Our lives must become symbols of God's love
The other day, I spent a few hours sorting through files, papers and other mementoes. My favorites among them are the greeting cards my wife Jo Ann has given me in nearly 24 years as friends, fiancés and - for the past 22 1/2 years - as husband and wife.
Christmas, Thanksgiving, birthday, Easter and Valentine's Day cards are there by the dozens; recyclables for anyone else, but precious to me. The single-most important part of that collection is a 3-by-4 1/2 inch piece of lined, message paper.
It is not adorned with decoration; just with a few words and numbers. One set of phone numbers belonged to a woman I called to find out about the dark-haired lovely that I had seen at St. Peter's Church. The importance of the phone number I sought was underscored just I underscored her name "Joann." (I had not yet learned how she spelled Jo Ann.)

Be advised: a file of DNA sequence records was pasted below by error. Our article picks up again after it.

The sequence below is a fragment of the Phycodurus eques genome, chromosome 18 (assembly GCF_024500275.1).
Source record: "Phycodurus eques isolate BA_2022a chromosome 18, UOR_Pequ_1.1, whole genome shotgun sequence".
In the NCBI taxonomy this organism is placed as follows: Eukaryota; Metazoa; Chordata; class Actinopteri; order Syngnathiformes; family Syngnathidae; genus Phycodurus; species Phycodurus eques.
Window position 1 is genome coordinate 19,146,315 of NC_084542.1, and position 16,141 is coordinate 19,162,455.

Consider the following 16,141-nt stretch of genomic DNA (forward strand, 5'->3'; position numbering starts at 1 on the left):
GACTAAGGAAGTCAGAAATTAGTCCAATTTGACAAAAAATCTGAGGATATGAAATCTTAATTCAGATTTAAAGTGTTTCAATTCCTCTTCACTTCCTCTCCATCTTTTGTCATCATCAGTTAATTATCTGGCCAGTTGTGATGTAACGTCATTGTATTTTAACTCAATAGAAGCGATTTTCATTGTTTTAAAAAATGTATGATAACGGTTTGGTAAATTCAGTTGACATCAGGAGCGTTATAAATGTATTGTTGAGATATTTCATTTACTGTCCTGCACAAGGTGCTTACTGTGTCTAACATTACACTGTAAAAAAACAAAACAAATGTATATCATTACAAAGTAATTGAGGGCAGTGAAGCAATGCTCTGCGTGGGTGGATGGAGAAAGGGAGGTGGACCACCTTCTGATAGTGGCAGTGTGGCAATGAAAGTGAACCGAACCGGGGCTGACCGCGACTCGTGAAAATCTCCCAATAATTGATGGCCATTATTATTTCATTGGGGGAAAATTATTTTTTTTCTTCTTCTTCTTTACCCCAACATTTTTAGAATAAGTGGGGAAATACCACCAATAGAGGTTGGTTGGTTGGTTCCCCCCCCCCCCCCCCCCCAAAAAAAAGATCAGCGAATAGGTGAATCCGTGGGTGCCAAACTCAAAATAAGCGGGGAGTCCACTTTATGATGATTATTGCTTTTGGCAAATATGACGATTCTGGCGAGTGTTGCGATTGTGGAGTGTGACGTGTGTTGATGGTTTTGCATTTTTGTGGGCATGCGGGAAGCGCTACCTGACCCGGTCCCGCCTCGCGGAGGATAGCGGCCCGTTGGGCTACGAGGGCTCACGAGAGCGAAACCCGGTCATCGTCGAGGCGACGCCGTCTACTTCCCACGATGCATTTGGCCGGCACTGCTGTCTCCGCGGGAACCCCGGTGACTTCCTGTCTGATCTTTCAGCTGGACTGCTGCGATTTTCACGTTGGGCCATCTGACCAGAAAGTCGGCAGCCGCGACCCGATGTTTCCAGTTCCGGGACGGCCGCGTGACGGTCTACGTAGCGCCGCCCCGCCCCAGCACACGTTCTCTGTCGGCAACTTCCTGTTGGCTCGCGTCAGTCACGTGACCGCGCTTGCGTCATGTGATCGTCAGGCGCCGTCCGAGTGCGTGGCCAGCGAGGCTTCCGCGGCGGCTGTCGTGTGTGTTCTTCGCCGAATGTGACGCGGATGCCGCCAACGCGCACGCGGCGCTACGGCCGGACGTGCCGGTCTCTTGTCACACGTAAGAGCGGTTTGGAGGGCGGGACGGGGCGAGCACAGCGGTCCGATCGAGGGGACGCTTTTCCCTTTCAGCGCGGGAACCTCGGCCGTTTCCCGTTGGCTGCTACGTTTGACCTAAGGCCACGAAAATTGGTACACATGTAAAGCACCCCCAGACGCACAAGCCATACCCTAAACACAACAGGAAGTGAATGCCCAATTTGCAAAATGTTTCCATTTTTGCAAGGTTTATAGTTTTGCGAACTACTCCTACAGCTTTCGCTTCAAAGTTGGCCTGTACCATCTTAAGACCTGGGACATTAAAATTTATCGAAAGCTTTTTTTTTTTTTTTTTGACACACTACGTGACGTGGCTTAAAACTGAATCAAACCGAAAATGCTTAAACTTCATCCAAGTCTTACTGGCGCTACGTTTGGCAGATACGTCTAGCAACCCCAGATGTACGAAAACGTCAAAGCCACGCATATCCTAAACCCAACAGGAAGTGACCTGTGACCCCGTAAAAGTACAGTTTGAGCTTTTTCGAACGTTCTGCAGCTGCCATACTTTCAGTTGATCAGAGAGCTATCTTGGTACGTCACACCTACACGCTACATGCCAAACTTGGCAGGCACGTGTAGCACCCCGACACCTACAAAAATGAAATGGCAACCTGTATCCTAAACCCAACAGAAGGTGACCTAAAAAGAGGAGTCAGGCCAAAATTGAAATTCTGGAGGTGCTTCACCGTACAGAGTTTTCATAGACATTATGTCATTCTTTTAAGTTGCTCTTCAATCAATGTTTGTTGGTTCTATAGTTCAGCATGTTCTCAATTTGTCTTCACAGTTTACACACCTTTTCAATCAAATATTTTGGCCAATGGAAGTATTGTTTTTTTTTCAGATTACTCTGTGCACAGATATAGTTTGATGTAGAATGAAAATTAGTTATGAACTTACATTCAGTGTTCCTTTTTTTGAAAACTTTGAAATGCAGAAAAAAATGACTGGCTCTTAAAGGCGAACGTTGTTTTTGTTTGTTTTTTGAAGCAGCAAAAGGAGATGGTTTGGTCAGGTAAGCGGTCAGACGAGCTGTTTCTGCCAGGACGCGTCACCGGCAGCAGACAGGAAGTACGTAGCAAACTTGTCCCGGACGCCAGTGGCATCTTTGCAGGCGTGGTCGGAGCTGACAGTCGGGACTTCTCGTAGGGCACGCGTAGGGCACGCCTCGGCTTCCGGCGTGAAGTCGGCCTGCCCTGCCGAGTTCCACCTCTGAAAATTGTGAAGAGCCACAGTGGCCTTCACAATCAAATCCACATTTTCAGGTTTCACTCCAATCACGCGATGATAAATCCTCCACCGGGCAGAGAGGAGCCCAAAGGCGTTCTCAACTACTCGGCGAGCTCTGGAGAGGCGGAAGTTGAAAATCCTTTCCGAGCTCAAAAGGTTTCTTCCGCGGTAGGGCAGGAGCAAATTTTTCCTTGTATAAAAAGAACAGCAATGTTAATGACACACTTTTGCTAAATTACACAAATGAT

Also on the paper are part of Jo Ann's address, her dad's name, Joe Veach, and the all-important phone number. I finally got up the nerve to call on April 28. By that September we were engaged and by the next September we were married.
That paper is a symbol of the beautiful beginning of a love that will never end.
Anyone else who saw that piece of yellow paper wouldn't give it a second look.
The same could be said of many people - including some regular churchgoers - who can look at a cross or crucifix without a second thought.
They live without the love symbolized and epitomized by Christ's death on the cross, a sacrifice that marked the death of death and the promise of love eternal.
Our lives must become symbols of God's love.